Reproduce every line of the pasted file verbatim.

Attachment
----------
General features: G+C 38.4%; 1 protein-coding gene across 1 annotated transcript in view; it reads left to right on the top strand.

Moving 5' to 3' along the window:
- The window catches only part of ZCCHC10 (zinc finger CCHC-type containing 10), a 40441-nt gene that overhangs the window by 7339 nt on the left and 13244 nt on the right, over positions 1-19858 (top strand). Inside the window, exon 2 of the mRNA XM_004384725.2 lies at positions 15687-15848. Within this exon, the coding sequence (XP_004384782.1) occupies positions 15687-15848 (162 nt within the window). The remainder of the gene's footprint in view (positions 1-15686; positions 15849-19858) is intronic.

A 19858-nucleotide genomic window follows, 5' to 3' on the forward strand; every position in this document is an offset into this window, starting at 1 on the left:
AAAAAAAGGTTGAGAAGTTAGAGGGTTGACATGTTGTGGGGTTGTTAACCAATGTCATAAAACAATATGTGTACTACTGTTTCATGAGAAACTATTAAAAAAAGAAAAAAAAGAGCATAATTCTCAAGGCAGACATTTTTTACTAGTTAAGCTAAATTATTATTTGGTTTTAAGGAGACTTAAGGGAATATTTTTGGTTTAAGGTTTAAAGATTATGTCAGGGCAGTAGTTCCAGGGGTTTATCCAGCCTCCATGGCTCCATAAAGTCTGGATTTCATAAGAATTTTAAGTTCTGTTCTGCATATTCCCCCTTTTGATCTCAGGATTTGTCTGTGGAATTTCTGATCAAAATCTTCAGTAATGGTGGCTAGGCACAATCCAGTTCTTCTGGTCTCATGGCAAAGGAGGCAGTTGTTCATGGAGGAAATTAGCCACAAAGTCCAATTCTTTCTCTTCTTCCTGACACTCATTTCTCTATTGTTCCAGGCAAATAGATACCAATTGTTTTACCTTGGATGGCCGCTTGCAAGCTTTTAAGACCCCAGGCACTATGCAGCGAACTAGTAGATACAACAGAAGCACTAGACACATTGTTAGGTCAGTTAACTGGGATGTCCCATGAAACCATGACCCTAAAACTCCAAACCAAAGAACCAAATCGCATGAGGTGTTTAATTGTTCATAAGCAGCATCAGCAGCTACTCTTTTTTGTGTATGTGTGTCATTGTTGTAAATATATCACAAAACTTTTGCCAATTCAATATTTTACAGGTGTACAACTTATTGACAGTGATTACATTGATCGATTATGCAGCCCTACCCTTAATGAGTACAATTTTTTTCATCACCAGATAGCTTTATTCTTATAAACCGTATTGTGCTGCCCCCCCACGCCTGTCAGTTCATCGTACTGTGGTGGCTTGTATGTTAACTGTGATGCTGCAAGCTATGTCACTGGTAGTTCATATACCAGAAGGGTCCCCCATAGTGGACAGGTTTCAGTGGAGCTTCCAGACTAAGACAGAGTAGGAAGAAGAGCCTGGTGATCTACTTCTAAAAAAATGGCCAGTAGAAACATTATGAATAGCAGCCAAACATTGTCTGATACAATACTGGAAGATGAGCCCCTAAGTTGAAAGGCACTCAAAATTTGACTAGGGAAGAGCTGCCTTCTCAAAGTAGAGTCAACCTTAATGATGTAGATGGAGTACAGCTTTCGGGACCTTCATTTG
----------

General features: G+C 38.4%; 1 protein-coding gene across 1 annotated transcript in view; it reads left to right on the top strand.

Moving 5' to 3' along the window:
- The window catches only part of ZCCHC10 (zinc finger CCHC-type containing 10), a 40441-nt gene that overhangs the window by 7339 nt on the left and 13244 nt on the right, over positions 1-19858 (top strand). Inside the window, exon 2 of the mRNA XM_004384725.2 lies at positions 15687-15848. Within this exon, the coding sequence (XP_004384782.1) occupies positions 15687-15848 (162 nt within the window). The remainder of the gene's footprint in view (positions 1-15686; positions 15849-19858) is intronic.

A 19858-nucleotide genomic window follows, 5' to 3' on the forward strand; every position in this document is an offset into this window, starting at 1 on the left:
AAAAAAAGGTTGAGAAGTTAGAGGGTTGACATGTTGTGGGGTTGTTAACCAATGTCATAAAACAATATGTGTACTACTGTTTCATGAGAAACTATTAAAAAAAGAAAAAAAAGAGCATAATTCTCAAGGCAGACATTTTTTACTAGTTAAGCTAAATTATTATTTGGTTTTAAGGAGACTTAAGGGAATATTTTTGGTTTAAGGTTTAAAGATTATGTCAGGGCAGTAGTTCCAGGGGTTTATCCAGCCTCCATGGCTCCATAAAGTCTGGATTTCATAAGAATTTTAAGTTCTGTTCTGCATATTCCCCCTTTTGATCTCAGGATTTGTCTGTGGAATTTCTGATCAAAATCTTCAGTAATGGTGGCTAGGCACAATCCAGTTCTTCTGGTCTCATGGCAAAGGAGGCAGTTGTTCATGGAGGAAATTAGCCACAAAGTCCAATTCTTTCTCTTCTTCCTGACACTCATTTCTCTATTGTTCCAGGCAAATAGATACCAATTGTTTTACCTTGGATGGCCGCTTGCAAGCTTTTAAGACCCCAGGCACTATGCAGCGAACTAGTAGATACAACAGAAGCACTAGACACATTGTTAGGTCAGTTAACTGGGATGTCCCATGAAACCATGACCCTAAAACTCCAAACCAAAGAACCAAATCGCATGAGGTGTTTAATTGTTCATAAGCAGCATCAGCAGCTACTCTTTTTTGTGTATGTGTGTCATTGTTGTAAATATATCACAAAACTTTTGCCAATTCAATATTTTACAGGTGTACAACTTATTGACAGTGATTACATTGATCGATTATGCAGCCCTACCCTTAATGAGTACAATTTTTTTCATCACCAGATAGCTTTATTCTTATAAACCGTATTGTGCTGCCCCCCCACGCCTGTCAGTTCATCGTACTGTGGTGGCTTGTATGTTAACTGTGATGCTGCAAGCTATGTCACTGGTAGTTCATATACCAGAAGGGTCCCCCATAGTGGACAGGTTTCAGTGGAGCTTCCAGACTAAGACAGAGTAGGAAGAAGAGCCTGGTGATCTACTTCTAAAAAAATGGCCAGTAGAAACATTATGAATAGCAGCCAAACATTGTCTGATACAATACTGGAAGATGAGCCCCTAAGTTGAAAGGCACTCAAAATTTGACTAGGGAAGAGCTGCCTTCTCAAAGTAGAGTCAACCTTAATGATGTAGATGGAGTACAGCTTTCGGGACCTTCATTTG